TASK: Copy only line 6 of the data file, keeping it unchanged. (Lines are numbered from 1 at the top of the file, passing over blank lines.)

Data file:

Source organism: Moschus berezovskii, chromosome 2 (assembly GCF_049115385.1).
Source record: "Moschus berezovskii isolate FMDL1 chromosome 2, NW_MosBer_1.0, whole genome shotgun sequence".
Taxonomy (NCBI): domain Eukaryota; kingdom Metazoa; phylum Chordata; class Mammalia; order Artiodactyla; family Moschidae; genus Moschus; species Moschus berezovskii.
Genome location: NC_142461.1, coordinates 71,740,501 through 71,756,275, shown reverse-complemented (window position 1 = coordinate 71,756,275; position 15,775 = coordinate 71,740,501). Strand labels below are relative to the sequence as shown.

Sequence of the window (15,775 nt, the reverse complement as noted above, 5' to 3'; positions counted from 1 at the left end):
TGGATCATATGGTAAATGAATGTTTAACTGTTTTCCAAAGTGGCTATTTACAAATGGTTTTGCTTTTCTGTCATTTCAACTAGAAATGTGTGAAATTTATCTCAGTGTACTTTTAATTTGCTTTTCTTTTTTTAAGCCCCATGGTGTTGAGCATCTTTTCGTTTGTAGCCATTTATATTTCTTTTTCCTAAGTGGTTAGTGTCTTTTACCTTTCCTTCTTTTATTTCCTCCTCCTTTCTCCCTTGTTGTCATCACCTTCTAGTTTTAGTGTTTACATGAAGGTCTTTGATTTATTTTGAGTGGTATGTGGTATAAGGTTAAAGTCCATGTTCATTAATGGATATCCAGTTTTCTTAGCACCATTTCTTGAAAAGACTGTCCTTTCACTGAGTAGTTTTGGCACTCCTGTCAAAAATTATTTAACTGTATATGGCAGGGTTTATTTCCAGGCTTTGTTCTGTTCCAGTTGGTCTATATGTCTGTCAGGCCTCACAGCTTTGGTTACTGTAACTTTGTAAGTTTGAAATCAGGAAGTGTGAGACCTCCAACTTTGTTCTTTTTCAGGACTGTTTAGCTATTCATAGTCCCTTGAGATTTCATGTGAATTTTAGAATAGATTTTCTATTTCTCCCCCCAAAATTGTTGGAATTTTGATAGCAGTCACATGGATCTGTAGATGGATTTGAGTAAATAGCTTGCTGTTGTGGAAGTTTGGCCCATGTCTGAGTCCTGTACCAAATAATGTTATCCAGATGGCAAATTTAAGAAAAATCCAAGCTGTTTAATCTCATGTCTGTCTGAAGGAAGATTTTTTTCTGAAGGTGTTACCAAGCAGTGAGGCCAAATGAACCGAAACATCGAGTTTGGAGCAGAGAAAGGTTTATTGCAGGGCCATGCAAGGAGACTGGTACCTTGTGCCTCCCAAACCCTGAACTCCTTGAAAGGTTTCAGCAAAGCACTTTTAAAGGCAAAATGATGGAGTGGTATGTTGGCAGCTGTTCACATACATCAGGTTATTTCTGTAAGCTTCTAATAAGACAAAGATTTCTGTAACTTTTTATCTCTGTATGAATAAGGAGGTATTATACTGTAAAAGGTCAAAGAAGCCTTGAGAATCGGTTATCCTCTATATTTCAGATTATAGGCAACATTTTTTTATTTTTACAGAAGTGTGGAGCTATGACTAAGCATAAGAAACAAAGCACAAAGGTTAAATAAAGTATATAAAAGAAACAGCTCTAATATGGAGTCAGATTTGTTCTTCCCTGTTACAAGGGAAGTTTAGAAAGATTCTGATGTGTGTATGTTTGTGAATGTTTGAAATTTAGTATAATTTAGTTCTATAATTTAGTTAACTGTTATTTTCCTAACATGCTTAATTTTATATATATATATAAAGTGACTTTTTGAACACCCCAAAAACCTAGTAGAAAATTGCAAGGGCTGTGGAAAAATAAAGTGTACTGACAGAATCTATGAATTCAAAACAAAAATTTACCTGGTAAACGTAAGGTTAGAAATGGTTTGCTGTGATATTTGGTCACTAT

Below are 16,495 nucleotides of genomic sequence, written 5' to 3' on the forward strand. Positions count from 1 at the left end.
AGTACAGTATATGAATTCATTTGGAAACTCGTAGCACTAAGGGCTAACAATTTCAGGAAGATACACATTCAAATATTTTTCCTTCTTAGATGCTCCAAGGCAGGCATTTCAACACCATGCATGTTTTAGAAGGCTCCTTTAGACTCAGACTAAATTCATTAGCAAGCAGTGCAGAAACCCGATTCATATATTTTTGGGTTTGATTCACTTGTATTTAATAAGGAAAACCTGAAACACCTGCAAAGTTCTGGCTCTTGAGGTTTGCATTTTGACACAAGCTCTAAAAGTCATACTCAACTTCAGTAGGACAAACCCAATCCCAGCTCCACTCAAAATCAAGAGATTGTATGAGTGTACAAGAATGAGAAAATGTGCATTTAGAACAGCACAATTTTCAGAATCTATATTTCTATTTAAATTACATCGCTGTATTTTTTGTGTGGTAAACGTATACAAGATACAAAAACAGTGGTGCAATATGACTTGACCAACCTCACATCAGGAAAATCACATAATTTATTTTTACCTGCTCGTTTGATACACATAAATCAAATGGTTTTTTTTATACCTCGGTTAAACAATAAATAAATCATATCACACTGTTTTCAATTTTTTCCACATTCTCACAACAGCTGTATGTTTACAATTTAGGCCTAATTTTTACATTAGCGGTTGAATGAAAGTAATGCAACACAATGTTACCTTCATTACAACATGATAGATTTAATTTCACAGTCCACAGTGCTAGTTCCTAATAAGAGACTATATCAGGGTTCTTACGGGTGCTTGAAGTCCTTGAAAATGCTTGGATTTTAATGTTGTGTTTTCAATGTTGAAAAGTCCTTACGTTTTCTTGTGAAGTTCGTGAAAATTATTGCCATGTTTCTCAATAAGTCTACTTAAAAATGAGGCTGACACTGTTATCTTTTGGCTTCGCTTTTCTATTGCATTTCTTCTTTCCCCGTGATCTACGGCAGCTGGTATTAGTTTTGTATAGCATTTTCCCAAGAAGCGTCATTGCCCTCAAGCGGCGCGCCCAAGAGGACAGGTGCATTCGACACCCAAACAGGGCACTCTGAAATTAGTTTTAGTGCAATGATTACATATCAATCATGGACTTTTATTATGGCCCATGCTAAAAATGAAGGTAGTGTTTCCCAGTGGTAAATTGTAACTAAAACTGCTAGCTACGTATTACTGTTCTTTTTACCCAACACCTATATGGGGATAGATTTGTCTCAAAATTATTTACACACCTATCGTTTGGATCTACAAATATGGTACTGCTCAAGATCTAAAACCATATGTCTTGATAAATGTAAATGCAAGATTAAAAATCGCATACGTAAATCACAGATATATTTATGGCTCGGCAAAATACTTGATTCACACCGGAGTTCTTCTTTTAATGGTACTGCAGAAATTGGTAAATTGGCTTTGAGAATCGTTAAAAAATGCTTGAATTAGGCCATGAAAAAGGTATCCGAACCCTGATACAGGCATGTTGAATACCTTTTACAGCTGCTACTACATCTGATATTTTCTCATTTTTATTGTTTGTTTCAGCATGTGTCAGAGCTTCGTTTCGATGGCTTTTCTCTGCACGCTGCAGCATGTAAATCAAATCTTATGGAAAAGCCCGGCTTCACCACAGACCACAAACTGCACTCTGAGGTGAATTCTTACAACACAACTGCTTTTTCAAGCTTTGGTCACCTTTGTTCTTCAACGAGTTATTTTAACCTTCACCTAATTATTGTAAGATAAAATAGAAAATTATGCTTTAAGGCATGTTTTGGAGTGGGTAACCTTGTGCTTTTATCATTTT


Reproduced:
TGGATCATATGGTAAATGAATGTTTAACTGTTTTCCAAAGTGGCTATTTACAAATGGTTTTGCTTTTCTGTCATTTCAACTAGAAATGTGTGAAATTTATCTCAGTGTACTTTTAATTTGCTTTTCTTTTTTTAAGCCCCATGGTGTTGAGCATCTTTTCGTTTGTAGCCATTTATATTTCTTTTTCCTAAGTGGTTAGTGTCTTTTACCTTTCCTTCTTTTATTTCCTCCTCCTTTCTCCCTTGTTGTCATCACCTTCTAGTTTTAGTGTTTACATGAAGGTCTTTGATTTATTTTGAGTGGTATGTGGTATAAGGTTAAAGTCCATGTTCATTAATGGATATCCAGTTTTCTTAGCACCATTTCTTGAAAAGACTGTCCTTTCACTGAGTAGTTTTGGCACTCCTGTCAAAAATTATTTAACTGTATATGGCAGGGTTTATTTCCAGGCTTTGTTCTGTTCCAGTTGGTCTATATGTCTGTCAGGCCTCACAGCTTTGGTTACTGTAACTTTGTAAGTTTGAAATCAGGAAGTGTGAGACCTCCAACTTTGTTCTTTTTCAGGACTGTTTAGCTATTCATAGTCCCTTGAGATTTCATGTGAATTTTAGAATAGATTTTCTATTTCTCCCCCCAAAATTGTTGGAATTTTGATAGCAGTCACATGGATCTGTAGATGGATTTGAGTAAATAGCTTGCTGTTGTGGAAGTTTGGCCCATGTCTGAGTCCTGTACCAAATAATGTTATCCAGATGGCAAATTTAAGAAAAATCCAAGCTGTTTAATCTCATGTCTGTCTGAAGGAAGATTTTTTTCTGAAGGTGTTACCAAGCAGTGAGGCCAAATGAACCGAAACATCGAGTTTGGAGCAGAGAAAGGTTTATTGCAGGGCCATGCAAGGAGACTGGTACCTTGTGCCTCCCAAACCCTGAACTCCTTGAAAGGTTTCAGCAAAGCACTTTTAAAGGCAAAATGATGGAGTGGTATGTTGGCAGCTGTTCACATACATCAGGTTATTTCTGTAAGCTTCTAATAAGACAAAGATTTCTGTAACTTTTTATCTCTGTATGAATAAGGAGGTATTATACTGTAAAAGGTCAAAGAAGCCTTGAGAATCGGTTATCCTCTATATTTCAGATTATAGGCAACATTTTTTTATTTTTACAGAAGTGTGGAGCTATGACTAAGCATAAGAAACAAAGCACAAAGGTTAAATAAAGTATATAAAAGAAACAGCTCTAATATGGAGTCAGATTTGTTCTTCCCTGTTACAAGGGAAGTTTAGAAAGATTCTGATGTGTGTATGTTTGTGAATGTTTGAAATTTAGTATAATTTAGTTCTATAATTTAGTTAACTGTTATTTTCCTAACATGCTTAATTTTATATATATATATAAAGTGACTTTTTGAACACCCCAAAAACCTAGTAGAAAATTGCAAGGGCTGTGGAAAAATAAAGTGTACTGACAGAATCTATGAATTCAAAACAAAAATTTACCTGGTAAACGTAAGGTTAGAAATGGTTTGCTGTGATATTTGGTCACTAT